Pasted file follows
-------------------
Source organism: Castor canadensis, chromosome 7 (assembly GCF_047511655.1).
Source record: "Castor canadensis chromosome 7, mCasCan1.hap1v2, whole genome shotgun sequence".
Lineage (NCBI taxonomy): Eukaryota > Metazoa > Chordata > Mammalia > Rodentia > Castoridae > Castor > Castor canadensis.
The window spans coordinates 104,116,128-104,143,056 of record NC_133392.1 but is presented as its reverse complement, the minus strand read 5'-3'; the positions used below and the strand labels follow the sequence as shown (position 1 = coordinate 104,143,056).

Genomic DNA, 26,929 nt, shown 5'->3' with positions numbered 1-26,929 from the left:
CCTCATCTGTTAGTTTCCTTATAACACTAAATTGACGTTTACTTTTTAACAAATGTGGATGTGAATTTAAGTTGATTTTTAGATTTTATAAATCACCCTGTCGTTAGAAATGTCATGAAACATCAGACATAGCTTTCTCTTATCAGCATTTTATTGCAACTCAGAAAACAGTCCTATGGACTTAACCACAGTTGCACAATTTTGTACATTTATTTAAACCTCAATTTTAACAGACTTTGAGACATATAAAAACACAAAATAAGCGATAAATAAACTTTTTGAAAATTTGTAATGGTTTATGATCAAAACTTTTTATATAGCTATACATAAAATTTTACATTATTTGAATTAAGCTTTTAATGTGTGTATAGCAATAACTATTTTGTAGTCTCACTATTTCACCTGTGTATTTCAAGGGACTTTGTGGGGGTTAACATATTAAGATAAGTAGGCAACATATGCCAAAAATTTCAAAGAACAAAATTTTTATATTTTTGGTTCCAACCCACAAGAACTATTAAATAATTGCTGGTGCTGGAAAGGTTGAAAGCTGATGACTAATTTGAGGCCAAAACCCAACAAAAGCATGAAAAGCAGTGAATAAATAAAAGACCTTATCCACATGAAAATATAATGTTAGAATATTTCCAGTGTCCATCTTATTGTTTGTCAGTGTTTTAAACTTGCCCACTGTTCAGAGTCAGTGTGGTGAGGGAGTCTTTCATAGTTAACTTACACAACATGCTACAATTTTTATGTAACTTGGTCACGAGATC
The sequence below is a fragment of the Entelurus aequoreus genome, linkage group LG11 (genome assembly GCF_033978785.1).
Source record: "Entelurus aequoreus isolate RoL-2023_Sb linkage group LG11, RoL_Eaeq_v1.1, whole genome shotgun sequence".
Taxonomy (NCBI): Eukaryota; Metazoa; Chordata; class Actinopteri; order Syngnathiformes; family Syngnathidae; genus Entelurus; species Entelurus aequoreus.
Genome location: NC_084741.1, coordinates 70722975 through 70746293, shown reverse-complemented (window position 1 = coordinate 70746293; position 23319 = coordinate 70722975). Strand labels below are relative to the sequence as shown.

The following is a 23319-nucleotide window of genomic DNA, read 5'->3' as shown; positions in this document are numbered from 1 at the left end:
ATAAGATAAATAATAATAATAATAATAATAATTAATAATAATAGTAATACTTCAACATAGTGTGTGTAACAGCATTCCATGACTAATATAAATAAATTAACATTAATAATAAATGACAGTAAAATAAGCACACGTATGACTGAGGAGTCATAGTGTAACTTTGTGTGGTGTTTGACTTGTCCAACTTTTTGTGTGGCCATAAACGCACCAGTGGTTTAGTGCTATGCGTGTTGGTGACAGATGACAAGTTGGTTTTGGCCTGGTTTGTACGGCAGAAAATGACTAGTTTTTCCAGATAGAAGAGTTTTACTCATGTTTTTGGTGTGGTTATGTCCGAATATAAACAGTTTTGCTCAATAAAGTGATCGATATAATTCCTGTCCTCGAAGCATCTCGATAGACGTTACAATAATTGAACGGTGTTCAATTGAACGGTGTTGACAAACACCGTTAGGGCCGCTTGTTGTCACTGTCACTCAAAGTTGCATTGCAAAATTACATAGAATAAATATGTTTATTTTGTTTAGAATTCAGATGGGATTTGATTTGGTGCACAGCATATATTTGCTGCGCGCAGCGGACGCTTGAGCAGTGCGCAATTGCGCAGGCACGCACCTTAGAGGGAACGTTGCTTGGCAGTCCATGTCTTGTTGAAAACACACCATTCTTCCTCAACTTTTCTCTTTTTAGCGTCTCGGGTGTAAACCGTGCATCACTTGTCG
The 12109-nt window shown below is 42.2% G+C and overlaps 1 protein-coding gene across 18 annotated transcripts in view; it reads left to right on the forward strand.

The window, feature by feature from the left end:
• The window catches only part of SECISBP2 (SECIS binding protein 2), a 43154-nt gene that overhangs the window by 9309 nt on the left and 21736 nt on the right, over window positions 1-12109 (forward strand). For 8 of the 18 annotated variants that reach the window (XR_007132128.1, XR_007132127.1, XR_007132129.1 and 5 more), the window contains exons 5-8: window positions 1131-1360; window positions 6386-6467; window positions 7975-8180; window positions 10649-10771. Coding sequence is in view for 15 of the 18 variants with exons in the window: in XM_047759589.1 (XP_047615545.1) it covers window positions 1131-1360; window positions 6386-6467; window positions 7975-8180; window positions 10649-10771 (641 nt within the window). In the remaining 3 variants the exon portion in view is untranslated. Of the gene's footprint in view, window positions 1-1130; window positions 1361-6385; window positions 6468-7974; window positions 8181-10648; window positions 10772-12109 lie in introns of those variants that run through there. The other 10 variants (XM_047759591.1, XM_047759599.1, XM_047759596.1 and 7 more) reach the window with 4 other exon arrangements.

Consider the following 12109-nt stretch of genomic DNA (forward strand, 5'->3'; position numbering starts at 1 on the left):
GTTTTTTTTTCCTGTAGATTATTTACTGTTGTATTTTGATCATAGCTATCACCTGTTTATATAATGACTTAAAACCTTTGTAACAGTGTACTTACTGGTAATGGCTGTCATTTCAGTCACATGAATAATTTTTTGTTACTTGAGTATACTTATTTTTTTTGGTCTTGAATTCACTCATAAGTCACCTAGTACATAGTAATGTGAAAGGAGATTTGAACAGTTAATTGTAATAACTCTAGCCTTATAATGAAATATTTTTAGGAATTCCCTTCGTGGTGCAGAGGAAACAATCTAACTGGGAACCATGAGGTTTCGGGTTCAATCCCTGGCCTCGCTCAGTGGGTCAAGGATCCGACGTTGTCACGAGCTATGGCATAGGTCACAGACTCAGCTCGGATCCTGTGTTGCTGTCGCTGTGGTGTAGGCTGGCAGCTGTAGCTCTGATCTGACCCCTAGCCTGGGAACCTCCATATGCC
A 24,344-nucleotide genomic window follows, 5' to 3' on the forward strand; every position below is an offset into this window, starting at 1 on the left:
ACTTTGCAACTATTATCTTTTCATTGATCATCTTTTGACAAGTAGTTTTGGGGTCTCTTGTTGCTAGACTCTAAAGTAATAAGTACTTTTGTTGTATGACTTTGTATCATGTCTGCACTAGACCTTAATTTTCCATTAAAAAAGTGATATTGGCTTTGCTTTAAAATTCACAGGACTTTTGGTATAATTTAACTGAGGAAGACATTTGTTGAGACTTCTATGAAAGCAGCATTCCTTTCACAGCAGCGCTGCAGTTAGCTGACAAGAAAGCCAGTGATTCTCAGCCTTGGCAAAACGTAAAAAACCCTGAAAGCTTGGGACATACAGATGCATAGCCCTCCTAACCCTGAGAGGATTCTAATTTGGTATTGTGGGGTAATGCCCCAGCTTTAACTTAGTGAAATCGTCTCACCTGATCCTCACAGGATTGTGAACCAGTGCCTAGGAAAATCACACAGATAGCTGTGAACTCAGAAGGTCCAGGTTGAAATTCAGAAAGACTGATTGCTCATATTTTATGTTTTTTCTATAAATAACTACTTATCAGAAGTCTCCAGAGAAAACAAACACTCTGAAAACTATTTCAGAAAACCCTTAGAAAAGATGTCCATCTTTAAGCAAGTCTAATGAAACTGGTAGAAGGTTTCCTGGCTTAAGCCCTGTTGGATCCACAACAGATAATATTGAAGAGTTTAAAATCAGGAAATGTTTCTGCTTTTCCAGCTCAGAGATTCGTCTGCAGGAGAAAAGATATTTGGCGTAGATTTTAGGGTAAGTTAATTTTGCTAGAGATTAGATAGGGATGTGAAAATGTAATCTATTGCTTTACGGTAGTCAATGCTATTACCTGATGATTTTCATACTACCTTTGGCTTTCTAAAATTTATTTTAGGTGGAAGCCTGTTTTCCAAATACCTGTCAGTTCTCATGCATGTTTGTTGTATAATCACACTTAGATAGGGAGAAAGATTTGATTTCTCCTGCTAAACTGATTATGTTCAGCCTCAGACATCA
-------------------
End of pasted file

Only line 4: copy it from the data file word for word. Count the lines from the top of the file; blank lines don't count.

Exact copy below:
The window spans coordinates 104,116,128-104,143,056 of record NC_133392.1 but is presented as its reverse complement, the minus strand read 5'-3'; the positions used below and the strand labels follow the sequence as shown (position 1 = coordinate 104,143,056).